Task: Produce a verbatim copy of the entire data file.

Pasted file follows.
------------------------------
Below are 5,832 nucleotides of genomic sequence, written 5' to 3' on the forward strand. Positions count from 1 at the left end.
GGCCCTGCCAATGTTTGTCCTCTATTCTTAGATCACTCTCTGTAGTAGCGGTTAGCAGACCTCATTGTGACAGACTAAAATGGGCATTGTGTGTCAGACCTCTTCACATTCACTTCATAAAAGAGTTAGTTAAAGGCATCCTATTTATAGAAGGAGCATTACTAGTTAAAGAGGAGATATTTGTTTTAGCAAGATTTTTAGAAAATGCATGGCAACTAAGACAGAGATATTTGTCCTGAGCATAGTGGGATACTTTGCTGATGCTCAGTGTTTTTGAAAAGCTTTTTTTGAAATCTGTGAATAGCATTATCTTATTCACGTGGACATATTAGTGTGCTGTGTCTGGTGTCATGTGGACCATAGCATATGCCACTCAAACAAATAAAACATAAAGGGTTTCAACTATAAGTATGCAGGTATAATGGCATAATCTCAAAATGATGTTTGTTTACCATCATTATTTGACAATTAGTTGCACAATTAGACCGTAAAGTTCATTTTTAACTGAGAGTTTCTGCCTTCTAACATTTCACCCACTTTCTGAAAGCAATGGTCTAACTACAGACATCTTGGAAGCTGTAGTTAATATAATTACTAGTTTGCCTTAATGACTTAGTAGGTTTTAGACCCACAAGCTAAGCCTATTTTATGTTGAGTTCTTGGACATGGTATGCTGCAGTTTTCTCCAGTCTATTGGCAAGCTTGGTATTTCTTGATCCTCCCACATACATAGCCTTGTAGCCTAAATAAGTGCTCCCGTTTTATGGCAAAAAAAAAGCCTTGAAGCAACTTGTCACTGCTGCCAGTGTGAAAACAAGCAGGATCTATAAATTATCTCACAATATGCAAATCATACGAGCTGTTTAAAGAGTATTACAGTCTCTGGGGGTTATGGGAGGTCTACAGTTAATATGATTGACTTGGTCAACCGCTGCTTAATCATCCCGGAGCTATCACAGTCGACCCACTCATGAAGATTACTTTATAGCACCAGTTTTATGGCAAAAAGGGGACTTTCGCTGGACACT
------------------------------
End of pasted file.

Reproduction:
Below are 5,832 nucleotides of genomic sequence, written 5' to 3' on the forward strand. Positions count from 1 at the left end.
GGCCCTGCCAATGTTTGTCCTCTATTCTTAGATCACTCTCTGTAGTAGCGGTTAGCAGACCTCATTGTGACAGACTAAAATGGGCATTGTGTGTCAGACCTCTTCACATTCACTTCATAAAAGAGTTAGTTAAAGGCATCCTATTTATAGAAGGAGCATTACTAGTTAAAGAGGAGATATTTGTTTTAGCAAGATTTTTAGAAAATGCATGGCAACTAAGACAGAGATATTTGTCCTGAGCATAGTGGGATACTTTGCTGATGCTCAGTGTTTTTGAAAAGCTTTTTTTGAAATCTGTGAATAGCATTATCTTATTCACGTGGACATATTAGTGTGCTGTGTCTGGTGTCATGTGGACCATAGCATATGCCACTCAAACAAATAAAACATAAAGGGTTTCAACTATAAGTATGCAGGTATAATGGCATAATCTCAAAATGATGTTTGTTTACCATCATTATTTGACAATTAGTTGCACAATTAGACCGTAAAGTTCATTTTTAACTGAGAGTTTCTGCCTTCTAACATTTCACCCACTTTCTGAAAGCAATGGTCTAACTACAGACATCTTGGAAGCTGTAGTTAATATAATTACTAGTTTGCCTTAATGACTTAGTAGGTTTTAGACCCACAAGCTAAGCCTATTTTATGTTGAGTTCTTGGACATGGTATGCTGCAGTTTTCTCCAGTCTATTGGCAAGCTTGGTATTTCTTGATCCTCCCACATACATAGCCTTGTAGCCTAAATAAGTGCTCCCGTTTTATGGCAAAAAAAAAGCCTTGAAGCAACTTGTCACTGCTGCCAGTGTGAAAACAAGCAGGATCTATAAATTATCTCACAATATGCAAATCATACGAGCTGTTTAAAGAGTATTACAGTCTCTGGGGGTTATGGGAGGTCTACAGTTAATATGATTGACTTGGTCAACCGCTGCTTAATCATCCCGGAGCTATCACAGTCGACCCACTCATGAAGATTACTTTATAGCACCAGTTTTATGGCAAAAAGGGGACTTTCGCTGGACACT